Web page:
Nepal's parliament voted Friday in favor of abolishing the centuries-old monarchy and turning this Himalayan nation into a republic.
More than two-thirds of parliament voted in favor of amending an interim constitution to end the monarchy after an agreement by the main political parties was reached earlier this week, said Speaker Subash Nembwang.
Friday's vote ensures the king will be removed immediately after constituent assembly elections scheduled for mid-April next year. Those elected to the assembly will be charged with rewriting Nepal's constitution.
The amendment passed Friday will make Nepal a federal democratic republic and all powers of state will be held by the prime minister, Nembwang said.
"Today's vote has made sure the king will be removed immediately after elections," Home Minister Krishna Prasad Sitaula said.
The main political parties, including former rebels widely known as Maoists, signed an agreement this week to abolish the monarchy, a heated issue that caused the communists to pull out of the government.
Power grab was king's undoing
King Gyanendra — who heads a dynasty that dates to 1769 — dismissed Nepal's parliament and seized total power in February 2005, claiming he needed to clean up corruption in government and end the long-running communist insurgency.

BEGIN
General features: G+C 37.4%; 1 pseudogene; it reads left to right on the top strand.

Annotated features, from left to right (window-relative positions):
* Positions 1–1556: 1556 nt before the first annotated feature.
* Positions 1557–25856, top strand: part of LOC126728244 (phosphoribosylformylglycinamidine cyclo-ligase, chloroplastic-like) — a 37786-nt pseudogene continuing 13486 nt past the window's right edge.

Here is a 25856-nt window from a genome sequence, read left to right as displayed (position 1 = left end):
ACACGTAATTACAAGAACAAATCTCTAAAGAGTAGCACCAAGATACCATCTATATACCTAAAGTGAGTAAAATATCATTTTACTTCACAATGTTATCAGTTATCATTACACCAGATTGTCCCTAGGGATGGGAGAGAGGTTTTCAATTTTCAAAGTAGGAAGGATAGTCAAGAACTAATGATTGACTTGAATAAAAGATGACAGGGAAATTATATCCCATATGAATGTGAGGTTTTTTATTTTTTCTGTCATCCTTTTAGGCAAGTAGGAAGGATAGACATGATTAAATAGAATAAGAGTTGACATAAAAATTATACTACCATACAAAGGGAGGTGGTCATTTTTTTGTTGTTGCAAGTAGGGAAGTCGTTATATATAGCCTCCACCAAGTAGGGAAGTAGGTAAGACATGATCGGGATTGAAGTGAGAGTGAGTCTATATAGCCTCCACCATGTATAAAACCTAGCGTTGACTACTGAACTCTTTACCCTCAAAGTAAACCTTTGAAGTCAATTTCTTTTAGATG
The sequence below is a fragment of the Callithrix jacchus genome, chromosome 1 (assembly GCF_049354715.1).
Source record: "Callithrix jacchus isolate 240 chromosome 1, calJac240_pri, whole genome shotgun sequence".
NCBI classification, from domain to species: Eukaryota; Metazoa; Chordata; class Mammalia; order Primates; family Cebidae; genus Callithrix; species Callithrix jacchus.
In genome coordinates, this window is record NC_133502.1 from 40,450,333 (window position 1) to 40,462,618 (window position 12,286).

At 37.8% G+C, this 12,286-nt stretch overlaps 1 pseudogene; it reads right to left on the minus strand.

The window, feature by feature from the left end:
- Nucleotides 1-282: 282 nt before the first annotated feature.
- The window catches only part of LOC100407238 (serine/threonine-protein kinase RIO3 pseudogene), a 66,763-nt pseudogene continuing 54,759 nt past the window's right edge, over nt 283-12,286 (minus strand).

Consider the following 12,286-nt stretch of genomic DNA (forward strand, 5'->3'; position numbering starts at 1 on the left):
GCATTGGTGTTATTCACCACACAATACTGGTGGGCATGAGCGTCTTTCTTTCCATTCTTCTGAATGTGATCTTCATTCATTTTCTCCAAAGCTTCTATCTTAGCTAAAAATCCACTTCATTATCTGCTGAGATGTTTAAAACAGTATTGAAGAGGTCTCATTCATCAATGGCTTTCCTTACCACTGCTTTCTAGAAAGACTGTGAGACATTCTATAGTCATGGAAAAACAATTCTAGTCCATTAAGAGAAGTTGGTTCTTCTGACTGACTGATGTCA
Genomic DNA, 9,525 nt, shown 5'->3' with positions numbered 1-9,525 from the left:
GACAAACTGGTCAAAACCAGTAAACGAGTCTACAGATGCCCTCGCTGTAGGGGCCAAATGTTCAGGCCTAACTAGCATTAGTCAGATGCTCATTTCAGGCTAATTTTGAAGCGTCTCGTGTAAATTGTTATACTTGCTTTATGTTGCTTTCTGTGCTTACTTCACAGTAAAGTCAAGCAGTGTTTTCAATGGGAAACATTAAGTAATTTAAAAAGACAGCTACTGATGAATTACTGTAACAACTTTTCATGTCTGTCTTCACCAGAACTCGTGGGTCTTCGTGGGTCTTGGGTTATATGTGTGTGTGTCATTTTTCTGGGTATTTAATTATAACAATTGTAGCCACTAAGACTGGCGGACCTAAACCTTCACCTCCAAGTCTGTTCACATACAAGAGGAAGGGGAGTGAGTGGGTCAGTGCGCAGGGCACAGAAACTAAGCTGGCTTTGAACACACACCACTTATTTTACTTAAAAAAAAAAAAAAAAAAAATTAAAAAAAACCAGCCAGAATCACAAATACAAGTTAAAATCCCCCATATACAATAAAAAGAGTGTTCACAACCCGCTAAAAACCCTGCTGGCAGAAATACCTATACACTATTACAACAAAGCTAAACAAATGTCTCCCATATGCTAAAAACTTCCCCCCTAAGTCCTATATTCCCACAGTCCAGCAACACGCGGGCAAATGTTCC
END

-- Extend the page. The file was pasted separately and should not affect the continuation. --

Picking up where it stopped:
The power grab was his undoing and the resulting weeks of unrest brought his enemies together, stoked the anger of an already wary public, and put Nepal on the road to becoming a republic.
A violent uprising in April 2006 ultimately forced Gyanendra to restore parliament — which later stripped him of his powers, his command over the army, and his immunity from prosecution.
The communist rebels gave up their decade-long armed revolt last year and joined a peace process, after more than 13,000 people died in the fighting.
The Maoists entered parliament in January 2007 and joined the government three months later, but withdrew in September demanding the immediate removal of the king. Since then Nepal has faced a deepening political crisis.